Intellectual Property Law: Counseling, Licensing, Litigation & Procurement

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Medtronic v. Mirowski Family Ventures

Banner & Witcoff offers the following content as a resource to help clients understand and prepare for the potential impact of this case:


On Jan. 22, 2014, the U.S. Supreme Court unanimously reversed the Federal Circuit in Medtronic v. Mirowski Family Ventures. The high court held that the burden of proving infringement remains on the patent owner, even when a licensee seeks a declaratory judgment of noninfringement. The decision, authored by Justice Stephen Breyer, substantially benefits patent licensees, who, upon showing declaratory standing, may now force the licensor to prove that a licensed patent covers the licensee’s products, and do so at a time and forum of the licensee’s choosing.

As a general rule, the patentee always carries the burden of proving infringement; but at the case below, the Federal Circuit carved out an exception in the limited circumstances where a licensee files declaratory judgment against its licensor. In those cases, the three-judge panel held, the licensee must prove noninfringement, rather than the patentee proving infringement.

The Supreme Court quickly rejected the Federal Circuit’s burden shift, first taking a statutory approach and pointing out that the Declaratory Judgment Act has only procedural, not substantive, impact. The burden of proof is a substantive matter, and a burden shift a substantive change, and thus, the burden shift was legal error.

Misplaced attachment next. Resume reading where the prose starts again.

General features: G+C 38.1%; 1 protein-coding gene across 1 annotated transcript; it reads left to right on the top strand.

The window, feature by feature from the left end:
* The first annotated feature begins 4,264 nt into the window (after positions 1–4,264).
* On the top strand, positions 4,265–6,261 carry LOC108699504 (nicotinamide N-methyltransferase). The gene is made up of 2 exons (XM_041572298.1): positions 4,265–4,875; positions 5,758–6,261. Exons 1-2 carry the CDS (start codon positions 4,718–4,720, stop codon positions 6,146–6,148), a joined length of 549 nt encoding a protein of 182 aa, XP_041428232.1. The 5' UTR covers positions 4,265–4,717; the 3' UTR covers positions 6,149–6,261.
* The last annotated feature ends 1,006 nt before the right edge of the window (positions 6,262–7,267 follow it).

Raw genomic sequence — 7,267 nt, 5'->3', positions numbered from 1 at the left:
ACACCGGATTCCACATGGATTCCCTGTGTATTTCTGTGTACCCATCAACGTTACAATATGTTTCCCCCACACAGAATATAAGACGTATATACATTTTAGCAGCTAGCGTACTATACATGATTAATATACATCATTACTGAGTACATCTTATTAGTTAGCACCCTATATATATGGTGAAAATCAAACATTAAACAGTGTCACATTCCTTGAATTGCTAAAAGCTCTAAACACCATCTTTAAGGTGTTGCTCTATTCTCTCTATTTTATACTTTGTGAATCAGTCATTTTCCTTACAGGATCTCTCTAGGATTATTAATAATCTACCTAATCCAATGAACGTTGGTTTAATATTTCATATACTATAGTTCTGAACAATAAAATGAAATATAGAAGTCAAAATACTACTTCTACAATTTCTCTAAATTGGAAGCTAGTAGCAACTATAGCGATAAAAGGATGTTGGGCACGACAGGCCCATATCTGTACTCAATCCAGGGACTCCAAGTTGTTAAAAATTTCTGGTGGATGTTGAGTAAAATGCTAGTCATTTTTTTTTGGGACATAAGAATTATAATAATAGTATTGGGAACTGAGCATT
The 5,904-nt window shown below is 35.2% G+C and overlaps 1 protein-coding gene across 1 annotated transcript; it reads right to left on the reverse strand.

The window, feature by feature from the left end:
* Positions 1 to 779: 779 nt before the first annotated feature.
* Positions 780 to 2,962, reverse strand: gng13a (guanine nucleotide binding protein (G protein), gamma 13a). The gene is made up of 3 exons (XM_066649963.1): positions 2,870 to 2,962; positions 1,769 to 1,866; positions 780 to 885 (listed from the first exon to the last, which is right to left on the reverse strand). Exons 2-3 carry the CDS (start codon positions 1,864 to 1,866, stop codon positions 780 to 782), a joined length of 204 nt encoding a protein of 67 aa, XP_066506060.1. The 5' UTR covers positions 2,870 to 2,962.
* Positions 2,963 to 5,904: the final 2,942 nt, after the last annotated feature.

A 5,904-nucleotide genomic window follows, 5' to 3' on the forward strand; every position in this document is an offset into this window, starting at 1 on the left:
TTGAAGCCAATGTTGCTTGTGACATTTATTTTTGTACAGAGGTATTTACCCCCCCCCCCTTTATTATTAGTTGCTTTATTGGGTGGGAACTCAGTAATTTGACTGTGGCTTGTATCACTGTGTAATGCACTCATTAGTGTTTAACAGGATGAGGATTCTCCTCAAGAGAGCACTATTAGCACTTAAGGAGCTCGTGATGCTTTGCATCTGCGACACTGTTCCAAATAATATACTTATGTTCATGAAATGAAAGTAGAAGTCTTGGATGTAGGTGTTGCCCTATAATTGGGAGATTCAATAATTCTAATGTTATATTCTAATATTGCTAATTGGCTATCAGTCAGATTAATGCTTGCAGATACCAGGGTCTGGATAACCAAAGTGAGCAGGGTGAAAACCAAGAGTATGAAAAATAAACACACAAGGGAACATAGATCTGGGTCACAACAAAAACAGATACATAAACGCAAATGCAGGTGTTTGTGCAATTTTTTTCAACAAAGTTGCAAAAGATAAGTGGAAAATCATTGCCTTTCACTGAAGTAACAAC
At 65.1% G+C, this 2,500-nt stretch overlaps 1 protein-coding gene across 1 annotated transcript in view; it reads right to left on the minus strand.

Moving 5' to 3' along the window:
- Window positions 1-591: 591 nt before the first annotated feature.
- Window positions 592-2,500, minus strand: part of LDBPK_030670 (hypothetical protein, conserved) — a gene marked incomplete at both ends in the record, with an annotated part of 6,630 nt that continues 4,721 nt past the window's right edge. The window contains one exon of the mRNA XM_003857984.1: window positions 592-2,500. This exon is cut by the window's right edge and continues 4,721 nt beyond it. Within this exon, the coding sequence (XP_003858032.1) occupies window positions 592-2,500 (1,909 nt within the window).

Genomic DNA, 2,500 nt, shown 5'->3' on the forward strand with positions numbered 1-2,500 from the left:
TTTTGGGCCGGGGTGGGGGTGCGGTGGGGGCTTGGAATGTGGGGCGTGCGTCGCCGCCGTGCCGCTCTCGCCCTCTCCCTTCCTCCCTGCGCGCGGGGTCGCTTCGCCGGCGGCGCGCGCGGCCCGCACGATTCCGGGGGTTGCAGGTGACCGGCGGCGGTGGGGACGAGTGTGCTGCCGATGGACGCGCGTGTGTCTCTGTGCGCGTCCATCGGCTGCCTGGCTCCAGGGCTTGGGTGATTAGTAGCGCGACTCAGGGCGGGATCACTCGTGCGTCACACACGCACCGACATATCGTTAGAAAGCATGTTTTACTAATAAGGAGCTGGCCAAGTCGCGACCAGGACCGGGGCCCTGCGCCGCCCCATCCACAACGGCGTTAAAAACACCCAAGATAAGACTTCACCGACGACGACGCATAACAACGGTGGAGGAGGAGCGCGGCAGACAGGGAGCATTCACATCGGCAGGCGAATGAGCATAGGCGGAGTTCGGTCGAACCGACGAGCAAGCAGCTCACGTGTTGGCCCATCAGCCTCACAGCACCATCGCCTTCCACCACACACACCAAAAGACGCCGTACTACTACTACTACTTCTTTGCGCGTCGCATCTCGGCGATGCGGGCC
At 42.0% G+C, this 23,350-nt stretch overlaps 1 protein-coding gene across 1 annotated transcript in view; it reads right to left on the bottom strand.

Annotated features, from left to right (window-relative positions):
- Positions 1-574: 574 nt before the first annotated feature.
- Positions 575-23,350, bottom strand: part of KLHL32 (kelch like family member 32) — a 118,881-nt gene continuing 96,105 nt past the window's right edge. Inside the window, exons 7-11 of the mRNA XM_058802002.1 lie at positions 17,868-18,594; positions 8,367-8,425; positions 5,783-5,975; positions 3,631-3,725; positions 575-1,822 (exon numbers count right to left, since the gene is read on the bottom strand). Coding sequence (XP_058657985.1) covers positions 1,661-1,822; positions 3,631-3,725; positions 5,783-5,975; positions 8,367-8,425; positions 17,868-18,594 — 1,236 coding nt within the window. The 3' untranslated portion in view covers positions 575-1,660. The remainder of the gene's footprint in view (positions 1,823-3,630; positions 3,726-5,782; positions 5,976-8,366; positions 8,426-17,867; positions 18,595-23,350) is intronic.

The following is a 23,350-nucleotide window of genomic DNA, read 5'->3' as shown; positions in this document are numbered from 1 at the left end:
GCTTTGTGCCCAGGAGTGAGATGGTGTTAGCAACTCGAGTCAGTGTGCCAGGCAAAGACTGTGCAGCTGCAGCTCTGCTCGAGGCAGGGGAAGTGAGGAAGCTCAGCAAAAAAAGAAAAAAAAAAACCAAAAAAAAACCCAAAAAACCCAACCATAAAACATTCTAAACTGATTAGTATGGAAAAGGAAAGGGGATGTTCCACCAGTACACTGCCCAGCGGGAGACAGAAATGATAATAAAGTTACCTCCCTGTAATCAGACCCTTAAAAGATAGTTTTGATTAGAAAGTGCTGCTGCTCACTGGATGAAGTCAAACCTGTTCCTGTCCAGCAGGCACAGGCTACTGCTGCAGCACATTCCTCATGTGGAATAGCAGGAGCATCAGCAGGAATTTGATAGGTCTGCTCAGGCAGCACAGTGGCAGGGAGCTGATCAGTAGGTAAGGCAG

The Court also rejected the Federal Circuit on policy grounds, opining that the new exception would cause post-litigation uncertainty about the scope of the litigated patent. If the declaratory judgment had a different burden than its corresponding coercive action, the Court explained, the declaratory judgment action would have no claim preclusive effect over the later action. Instead, the parties would be forced to relitigate the entire infringement allegation, and the declaratory judgment action would fail to achieve its intended purpose of providing an “immediate and definitive determination of the legal rights of the parties.”

The respondents expressed concerns that, without the Federal Circuit’s exception, licensees could easily “force the patentee into full-blown patent infringement litigation . . .at [their] sole discretion.” The Court countered that those circumstances are strictly limited to situations where the licensee can show a genuine dispute of “sufficient immediacy and reality” about the patent’s validity or its application. Overall, the Court concluded, the “general public interest considerations are, at most, in balance . . . and do not favor a change in the ordinary rule imposing the burden of proving infringement upon the patentee.”

Important Dates


  • Jan. 22, 2014 – U.S. Supreme Court hands down decision
  • Nov. 5, 2013 – U.S. Supreme Court hears oral argument
  • Aug. 2, 2013 – U.S. Solicitor General files brief
  • May 20, 2013 – U.S. Supreme Court grants Medtronic’s petition for a writ of certiorari
  • March 14, 2013 – Medtronic files petition for a writ of ceriorari
  • Sept. 18, 2012 – Federal Circuit issues panel decision

Court Documents


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Intellectual Property Law: Counseling, Licensing, Litigation & Procurement